I just found out through this article that mammoth tusks are being dug out of the thawing permafrost in the arctic by the thousands. They are sold to the ivory carving industry in China at $1,900 per kilogram. The growing Chinese middle class has a voracious appetite for ivory jewelry. Paleontologists are suggesting that this perfectly legal practice should become illegal to protect the not yet extinct elephant.
There are several statements of fact in this article that I found alarming:
- I didn’t know there was such a thing as an “ivory carving industry.” Of course, now that I think about it, it makes sense, but it had never crossed my mind before.
- The elephant is doomed. The Chinese are just starting to get wealthy, and there are many of them. The ivory carving industry isn’t going to back off as long as a single tusk remains. The country where reportedly 4,000 people die every day because of air pollution isn’t going to care about regulating its consumption of a commodity that is harvested in another continent on the other side of the globe. As long as there are Chinese with money, elephants will be hunted – more than ever, as they become more rare and therefore more expensive.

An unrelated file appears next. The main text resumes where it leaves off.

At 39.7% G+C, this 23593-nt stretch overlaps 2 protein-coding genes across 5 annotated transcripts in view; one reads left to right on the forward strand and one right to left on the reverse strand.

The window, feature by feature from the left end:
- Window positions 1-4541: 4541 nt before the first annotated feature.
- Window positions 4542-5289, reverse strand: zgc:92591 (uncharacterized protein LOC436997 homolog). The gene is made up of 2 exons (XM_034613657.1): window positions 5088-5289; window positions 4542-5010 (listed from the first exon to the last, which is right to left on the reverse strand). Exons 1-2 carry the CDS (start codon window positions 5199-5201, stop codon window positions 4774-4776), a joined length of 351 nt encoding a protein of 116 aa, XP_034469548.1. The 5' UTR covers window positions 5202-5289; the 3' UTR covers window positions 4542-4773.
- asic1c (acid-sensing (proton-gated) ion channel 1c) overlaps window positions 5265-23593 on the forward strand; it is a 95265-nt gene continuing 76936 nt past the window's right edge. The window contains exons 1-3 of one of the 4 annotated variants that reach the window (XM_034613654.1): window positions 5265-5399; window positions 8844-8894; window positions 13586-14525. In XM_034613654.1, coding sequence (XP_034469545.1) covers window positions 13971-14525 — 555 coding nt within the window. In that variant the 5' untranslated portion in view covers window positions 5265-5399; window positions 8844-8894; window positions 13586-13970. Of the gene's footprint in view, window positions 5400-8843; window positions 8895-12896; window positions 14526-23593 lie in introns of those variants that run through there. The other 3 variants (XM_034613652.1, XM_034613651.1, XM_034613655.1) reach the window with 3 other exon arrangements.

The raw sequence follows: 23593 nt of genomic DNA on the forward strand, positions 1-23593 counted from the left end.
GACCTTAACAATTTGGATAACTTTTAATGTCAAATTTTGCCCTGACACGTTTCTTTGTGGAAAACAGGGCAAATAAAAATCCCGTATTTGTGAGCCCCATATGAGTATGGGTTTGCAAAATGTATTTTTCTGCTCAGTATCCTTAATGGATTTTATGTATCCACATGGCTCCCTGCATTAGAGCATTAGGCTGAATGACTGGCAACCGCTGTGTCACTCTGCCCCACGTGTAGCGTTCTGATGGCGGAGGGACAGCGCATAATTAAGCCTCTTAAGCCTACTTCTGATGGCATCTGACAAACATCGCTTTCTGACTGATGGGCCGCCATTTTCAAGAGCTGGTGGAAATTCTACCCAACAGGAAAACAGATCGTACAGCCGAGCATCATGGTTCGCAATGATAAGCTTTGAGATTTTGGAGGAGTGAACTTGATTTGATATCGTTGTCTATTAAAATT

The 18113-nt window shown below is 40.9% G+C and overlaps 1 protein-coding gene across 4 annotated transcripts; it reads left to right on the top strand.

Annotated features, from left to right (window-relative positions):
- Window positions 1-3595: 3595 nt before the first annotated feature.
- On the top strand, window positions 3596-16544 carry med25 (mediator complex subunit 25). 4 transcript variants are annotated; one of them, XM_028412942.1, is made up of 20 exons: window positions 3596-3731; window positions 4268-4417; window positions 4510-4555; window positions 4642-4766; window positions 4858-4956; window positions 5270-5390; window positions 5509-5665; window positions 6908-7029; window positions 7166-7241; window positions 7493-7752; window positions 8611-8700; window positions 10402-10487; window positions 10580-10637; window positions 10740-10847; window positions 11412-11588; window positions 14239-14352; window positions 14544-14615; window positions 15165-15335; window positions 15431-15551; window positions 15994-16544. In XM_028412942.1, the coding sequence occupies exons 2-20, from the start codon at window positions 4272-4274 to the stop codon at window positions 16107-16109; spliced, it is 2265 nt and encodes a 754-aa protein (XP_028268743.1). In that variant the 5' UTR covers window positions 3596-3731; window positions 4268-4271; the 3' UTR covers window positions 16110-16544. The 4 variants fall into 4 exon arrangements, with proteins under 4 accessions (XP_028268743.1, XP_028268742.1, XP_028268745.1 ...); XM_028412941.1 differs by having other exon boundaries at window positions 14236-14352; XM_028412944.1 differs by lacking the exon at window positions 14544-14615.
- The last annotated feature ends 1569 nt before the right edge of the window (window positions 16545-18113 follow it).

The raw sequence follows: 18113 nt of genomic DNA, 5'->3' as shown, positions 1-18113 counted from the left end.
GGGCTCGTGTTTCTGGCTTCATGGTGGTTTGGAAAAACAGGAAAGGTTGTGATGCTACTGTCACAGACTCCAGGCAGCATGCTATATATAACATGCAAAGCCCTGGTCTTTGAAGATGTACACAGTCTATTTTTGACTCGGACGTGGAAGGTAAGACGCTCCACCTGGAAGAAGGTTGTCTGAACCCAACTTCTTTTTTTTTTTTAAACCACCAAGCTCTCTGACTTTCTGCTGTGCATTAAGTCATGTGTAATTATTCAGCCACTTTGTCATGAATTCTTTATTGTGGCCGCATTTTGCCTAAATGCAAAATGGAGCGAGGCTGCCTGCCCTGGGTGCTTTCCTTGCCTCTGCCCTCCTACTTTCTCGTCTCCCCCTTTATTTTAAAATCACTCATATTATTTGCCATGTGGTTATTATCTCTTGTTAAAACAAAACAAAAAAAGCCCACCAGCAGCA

- Global warming is thawing the permafrost. A few decades ago it was difficult to find any mammoths. Now, it seems, you can go out there with a shovel and dig for tusks and sell them for a fortune. There is a significant movement still in the United States and the rest of the world that is “denying” global warming. They say that just because glaciers are melting at unprecedented rates, and permafrost is melting in the arctic, it does not mean that the warming is man-made. It’s just a natural occurrence, like it has happened many times in history. The fact that it’s been 800,000 years since we had 400 ppm of CO2 in the atmosphere, as we do now, is not enough evidence. Since it’s not man-made, why worry about it. Keep burning that oil!
I am at a loss for suggestions on how to save the elephant, other than save some DNA so we can clone them later, along with the mammoth.